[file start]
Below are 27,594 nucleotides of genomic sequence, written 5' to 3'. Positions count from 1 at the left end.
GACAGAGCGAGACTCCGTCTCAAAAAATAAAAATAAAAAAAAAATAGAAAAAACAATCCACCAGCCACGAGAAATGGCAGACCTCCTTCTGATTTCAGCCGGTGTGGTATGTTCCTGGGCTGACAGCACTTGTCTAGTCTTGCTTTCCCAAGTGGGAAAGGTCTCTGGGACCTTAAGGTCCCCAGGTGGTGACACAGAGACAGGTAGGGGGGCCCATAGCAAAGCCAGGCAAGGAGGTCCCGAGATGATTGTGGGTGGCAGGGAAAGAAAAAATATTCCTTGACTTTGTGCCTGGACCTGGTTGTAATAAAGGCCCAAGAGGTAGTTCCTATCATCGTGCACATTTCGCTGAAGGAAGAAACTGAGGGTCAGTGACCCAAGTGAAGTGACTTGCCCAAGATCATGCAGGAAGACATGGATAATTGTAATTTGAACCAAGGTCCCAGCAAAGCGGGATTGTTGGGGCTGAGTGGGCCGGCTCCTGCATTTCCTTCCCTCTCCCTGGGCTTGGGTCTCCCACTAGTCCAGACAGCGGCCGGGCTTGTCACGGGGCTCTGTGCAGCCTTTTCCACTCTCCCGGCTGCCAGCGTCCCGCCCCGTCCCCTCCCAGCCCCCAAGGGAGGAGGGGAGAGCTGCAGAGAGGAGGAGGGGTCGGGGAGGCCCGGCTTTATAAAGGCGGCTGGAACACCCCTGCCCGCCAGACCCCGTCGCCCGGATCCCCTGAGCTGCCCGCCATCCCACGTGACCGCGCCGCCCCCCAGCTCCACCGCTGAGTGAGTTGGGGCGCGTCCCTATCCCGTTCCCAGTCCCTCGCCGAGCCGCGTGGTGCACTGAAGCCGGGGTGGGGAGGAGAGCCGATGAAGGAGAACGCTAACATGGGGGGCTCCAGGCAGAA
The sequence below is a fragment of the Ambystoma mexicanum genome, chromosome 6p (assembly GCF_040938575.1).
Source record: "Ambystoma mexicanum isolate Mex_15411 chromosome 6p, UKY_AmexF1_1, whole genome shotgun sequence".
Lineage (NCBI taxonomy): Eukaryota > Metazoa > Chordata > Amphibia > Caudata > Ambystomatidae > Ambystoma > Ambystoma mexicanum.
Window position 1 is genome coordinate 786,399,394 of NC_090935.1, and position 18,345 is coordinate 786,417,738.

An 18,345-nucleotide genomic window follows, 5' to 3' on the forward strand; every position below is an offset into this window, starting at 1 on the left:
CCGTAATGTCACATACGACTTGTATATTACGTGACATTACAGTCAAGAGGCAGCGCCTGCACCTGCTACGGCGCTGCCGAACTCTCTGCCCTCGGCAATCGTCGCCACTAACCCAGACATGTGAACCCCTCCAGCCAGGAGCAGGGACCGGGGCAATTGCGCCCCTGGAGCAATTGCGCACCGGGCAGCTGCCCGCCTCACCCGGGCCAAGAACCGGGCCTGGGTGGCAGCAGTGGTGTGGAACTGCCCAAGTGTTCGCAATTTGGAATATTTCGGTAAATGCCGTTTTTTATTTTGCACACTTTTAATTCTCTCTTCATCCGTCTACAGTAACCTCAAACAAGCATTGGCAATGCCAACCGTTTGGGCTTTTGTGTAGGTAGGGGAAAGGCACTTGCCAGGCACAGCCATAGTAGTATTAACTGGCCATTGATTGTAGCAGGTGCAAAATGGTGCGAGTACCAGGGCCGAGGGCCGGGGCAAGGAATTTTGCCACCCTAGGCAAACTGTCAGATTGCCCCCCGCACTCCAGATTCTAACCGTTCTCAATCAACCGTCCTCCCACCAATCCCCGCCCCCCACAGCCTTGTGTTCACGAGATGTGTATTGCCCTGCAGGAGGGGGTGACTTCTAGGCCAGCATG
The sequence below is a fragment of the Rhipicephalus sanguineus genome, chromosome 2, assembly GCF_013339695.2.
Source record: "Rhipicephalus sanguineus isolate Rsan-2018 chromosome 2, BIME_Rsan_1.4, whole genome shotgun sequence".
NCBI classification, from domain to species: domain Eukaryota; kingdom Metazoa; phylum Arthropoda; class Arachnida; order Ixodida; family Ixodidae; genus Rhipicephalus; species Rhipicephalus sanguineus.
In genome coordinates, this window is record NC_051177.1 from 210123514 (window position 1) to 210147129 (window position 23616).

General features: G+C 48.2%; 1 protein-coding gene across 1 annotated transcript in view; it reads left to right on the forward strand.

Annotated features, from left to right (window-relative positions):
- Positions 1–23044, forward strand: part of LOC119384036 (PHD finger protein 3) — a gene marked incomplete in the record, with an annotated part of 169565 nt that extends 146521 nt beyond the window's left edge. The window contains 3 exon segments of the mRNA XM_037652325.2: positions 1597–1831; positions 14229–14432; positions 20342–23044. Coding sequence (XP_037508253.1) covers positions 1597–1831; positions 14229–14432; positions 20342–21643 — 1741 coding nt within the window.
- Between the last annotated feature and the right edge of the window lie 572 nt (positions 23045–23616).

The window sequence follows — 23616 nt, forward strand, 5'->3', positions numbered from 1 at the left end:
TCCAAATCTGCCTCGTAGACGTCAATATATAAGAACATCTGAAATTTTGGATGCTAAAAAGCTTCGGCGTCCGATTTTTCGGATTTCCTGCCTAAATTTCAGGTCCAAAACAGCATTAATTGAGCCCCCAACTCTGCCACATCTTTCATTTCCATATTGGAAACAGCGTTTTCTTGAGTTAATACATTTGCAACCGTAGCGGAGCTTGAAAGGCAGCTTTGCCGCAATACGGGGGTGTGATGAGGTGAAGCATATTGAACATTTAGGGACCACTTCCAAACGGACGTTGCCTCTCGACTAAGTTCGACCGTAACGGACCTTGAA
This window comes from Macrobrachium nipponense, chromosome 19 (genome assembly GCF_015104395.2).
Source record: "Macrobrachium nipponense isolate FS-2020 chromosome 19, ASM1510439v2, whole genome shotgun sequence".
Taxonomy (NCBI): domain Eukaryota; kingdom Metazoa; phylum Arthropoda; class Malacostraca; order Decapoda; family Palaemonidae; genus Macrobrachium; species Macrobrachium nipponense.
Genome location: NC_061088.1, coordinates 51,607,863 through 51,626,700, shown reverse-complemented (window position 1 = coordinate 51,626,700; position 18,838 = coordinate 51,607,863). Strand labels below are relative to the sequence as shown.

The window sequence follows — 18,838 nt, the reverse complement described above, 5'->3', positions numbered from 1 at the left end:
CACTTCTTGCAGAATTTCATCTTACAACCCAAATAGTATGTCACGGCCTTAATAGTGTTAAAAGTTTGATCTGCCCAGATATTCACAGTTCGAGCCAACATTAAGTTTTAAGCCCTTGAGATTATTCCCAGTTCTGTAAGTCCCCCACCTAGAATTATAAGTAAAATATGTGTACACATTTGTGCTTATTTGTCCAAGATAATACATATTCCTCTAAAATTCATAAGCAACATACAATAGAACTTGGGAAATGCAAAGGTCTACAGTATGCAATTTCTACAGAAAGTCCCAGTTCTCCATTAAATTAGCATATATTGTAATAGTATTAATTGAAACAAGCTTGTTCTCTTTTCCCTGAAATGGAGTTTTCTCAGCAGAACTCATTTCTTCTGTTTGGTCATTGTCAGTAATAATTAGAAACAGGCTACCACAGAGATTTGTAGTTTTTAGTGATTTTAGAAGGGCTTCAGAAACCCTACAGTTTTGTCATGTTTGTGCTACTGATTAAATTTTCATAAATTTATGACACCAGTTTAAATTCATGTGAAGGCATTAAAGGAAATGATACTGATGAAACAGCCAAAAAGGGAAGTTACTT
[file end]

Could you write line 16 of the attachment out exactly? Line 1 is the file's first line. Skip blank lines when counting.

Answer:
- Between the last annotated feature and the right edge of the window lie 572 nt (positions 23045–23616).